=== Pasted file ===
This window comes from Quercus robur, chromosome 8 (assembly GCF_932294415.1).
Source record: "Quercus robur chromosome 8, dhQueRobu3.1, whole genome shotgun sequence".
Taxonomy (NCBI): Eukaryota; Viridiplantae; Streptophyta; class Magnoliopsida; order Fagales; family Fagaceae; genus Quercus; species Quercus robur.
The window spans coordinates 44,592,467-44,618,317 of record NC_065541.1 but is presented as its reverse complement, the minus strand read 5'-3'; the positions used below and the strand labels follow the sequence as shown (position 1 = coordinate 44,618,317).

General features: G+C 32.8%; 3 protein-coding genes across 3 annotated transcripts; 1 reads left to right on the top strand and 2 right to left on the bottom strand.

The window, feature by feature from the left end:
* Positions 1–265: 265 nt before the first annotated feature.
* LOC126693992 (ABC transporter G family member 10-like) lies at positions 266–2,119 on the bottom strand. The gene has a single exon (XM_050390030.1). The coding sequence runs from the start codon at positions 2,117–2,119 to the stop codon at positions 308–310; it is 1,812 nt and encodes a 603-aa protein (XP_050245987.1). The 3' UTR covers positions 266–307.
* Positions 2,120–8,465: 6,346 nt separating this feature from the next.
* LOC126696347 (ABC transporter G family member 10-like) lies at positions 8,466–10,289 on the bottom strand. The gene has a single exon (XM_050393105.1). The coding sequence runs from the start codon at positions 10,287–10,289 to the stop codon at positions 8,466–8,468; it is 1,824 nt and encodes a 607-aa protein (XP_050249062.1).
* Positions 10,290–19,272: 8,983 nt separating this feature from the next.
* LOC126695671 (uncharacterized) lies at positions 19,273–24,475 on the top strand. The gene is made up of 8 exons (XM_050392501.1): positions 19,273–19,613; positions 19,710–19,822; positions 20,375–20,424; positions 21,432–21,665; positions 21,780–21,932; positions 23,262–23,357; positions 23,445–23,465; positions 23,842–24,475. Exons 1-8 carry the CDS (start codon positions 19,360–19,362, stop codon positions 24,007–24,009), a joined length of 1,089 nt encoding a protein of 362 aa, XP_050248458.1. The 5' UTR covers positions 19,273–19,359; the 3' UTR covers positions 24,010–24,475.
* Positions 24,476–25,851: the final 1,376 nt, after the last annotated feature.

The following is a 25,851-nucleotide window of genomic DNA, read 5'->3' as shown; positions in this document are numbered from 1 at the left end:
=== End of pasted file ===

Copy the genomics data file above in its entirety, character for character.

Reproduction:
This window comes from Quercus robur, chromosome 8 (assembly GCF_932294415.1).
Source record: "Quercus robur chromosome 8, dhQueRobu3.1, whole genome shotgun sequence".
Taxonomy (NCBI): Eukaryota; Viridiplantae; Streptophyta; class Magnoliopsida; order Fagales; family Fagaceae; genus Quercus; species Quercus robur.
The window spans coordinates 44,592,467-44,618,317 of record NC_065541.1 but is presented as its reverse complement, the minus strand read 5'-3'; the positions used below and the strand labels follow the sequence as shown (position 1 = coordinate 44,618,317).

General features: G+C 32.8%; 3 protein-coding genes across 3 annotated transcripts; 1 reads left to right on the top strand and 2 right to left on the bottom strand.

The window, feature by feature from the left end:
* Positions 1–265: 265 nt before the first annotated feature.
* LOC126693992 (ABC transporter G family member 10-like) lies at positions 266–2,119 on the bottom strand. The gene has a single exon (XM_050390030.1). The coding sequence runs from the start codon at positions 2,117–2,119 to the stop codon at positions 308–310; it is 1,812 nt and encodes a 603-aa protein (XP_050245987.1). The 3' UTR covers positions 266–307.
* Positions 2,120–8,465: 6,346 nt separating this feature from the next.
* LOC126696347 (ABC transporter G family member 10-like) lies at positions 8,466–10,289 on the bottom strand. The gene has a single exon (XM_050393105.1). The coding sequence runs from the start codon at positions 10,287–10,289 to the stop codon at positions 8,466–8,468; it is 1,824 nt and encodes a 607-aa protein (XP_050249062.1).
* Positions 10,290–19,272: 8,983 nt separating this feature from the next.
* LOC126695671 (uncharacterized) lies at positions 19,273–24,475 on the top strand. The gene is made up of 8 exons (XM_050392501.1): positions 19,273–19,613; positions 19,710–19,822; positions 20,375–20,424; positions 21,432–21,665; positions 21,780–21,932; positions 23,262–23,357; positions 23,445–23,465; positions 23,842–24,475. Exons 1-8 carry the CDS (start codon positions 19,360–19,362, stop codon positions 24,007–24,009), a joined length of 1,089 nt encoding a protein of 362 aa, XP_050248458.1. The 5' UTR covers positions 19,273–19,359; the 3' UTR covers positions 24,010–24,475.
* Positions 24,476–25,851: the final 1,376 nt, after the last annotated feature.

The following is a 25,851-nucleotide window of genomic DNA, read 5'->3' as shown; positions in this document are numbered from 1 at the left end: